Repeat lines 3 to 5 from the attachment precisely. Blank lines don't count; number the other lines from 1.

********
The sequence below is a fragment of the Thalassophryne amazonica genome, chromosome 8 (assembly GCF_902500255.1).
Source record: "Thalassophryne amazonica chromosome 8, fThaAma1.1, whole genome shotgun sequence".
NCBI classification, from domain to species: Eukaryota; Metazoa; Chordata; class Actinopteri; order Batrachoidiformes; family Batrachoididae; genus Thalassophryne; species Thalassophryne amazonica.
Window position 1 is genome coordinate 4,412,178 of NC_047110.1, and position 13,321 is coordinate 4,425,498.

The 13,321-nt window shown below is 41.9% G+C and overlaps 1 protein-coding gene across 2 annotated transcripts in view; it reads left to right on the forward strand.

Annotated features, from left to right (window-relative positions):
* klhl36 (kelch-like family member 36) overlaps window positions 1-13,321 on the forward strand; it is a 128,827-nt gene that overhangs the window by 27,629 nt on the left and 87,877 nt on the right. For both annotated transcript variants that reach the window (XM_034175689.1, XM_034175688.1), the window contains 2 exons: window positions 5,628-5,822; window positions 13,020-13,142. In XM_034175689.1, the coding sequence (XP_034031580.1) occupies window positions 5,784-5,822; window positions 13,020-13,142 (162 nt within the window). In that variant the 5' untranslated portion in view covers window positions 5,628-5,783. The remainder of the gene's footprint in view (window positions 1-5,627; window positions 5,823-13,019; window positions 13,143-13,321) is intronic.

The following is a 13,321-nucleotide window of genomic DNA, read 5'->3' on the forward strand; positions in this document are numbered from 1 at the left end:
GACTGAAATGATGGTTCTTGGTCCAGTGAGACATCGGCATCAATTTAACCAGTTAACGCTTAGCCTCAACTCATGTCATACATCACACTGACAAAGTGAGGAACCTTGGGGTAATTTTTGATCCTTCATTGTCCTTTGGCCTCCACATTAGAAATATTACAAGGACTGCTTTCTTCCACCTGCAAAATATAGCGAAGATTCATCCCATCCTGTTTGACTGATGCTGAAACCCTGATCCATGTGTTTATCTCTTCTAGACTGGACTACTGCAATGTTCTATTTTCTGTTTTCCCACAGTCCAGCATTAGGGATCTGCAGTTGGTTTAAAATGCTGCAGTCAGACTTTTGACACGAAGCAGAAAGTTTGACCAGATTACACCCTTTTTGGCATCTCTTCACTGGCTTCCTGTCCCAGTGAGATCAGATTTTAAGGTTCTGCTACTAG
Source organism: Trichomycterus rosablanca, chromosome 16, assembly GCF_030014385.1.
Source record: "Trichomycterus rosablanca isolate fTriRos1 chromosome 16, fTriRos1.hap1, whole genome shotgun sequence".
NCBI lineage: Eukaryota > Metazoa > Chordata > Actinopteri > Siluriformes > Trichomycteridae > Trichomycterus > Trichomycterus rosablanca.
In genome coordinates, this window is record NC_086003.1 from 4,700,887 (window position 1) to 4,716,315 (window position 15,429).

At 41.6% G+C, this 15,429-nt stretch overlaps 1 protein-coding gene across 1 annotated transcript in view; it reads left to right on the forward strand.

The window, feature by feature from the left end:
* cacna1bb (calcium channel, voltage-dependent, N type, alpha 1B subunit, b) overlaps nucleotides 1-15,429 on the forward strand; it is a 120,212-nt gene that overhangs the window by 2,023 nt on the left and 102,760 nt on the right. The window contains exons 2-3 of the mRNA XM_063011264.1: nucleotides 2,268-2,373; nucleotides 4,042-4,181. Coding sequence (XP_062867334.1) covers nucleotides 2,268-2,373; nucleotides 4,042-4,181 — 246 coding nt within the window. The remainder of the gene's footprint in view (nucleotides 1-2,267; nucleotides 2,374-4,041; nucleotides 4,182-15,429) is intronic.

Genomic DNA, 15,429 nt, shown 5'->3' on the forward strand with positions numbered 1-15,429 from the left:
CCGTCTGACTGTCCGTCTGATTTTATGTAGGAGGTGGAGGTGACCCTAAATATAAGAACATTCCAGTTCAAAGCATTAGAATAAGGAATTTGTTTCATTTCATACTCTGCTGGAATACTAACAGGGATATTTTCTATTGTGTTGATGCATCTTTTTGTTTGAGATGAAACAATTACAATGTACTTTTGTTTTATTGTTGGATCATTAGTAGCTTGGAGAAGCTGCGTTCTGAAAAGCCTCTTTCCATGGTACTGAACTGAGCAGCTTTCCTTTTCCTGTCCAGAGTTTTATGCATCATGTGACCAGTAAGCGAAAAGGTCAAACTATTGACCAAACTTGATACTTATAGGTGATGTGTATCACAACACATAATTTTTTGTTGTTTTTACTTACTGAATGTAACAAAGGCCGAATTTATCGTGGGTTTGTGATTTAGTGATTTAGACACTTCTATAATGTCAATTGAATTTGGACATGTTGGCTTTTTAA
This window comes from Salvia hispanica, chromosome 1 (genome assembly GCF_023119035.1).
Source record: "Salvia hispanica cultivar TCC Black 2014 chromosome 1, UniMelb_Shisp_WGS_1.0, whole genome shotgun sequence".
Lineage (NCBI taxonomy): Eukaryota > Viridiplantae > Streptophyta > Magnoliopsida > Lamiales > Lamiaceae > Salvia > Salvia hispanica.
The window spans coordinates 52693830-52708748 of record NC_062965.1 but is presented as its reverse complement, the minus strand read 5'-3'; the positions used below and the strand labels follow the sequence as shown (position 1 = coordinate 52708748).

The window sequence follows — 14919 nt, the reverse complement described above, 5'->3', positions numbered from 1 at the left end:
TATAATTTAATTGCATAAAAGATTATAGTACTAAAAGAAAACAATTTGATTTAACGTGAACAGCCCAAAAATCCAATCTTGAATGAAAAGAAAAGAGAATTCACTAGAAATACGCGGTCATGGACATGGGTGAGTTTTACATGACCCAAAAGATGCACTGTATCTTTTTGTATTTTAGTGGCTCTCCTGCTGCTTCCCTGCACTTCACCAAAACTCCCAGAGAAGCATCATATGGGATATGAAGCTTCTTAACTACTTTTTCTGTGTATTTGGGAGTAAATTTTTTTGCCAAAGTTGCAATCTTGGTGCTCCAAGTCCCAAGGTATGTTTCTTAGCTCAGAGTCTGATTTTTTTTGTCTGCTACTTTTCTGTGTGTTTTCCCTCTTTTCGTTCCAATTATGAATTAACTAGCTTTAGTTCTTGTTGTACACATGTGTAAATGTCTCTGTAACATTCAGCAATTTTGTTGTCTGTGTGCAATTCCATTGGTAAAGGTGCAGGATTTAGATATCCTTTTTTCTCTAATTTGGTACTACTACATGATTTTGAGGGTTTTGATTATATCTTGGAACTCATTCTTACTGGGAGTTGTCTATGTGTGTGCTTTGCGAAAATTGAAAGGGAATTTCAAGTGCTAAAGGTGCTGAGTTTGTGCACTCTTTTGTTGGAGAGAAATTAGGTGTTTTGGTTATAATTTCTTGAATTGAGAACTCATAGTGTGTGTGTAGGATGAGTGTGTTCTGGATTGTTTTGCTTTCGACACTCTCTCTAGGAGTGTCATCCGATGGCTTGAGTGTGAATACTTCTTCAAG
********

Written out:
NCBI classification, from domain to species: Eukaryota; Metazoa; Chordata; class Actinopteri; order Batrachoidiformes; family Batrachoididae; genus Thalassophryne; species Thalassophryne amazonica.
Window position 1 is genome coordinate 4,412,178 of NC_047110.1, and position 13,321 is coordinate 4,425,498.

The 13,321-nt window shown below is 41.9% G+C and overlaps 1 protein-coding gene across 2 annotated transcripts in view; it reads left to right on the forward strand.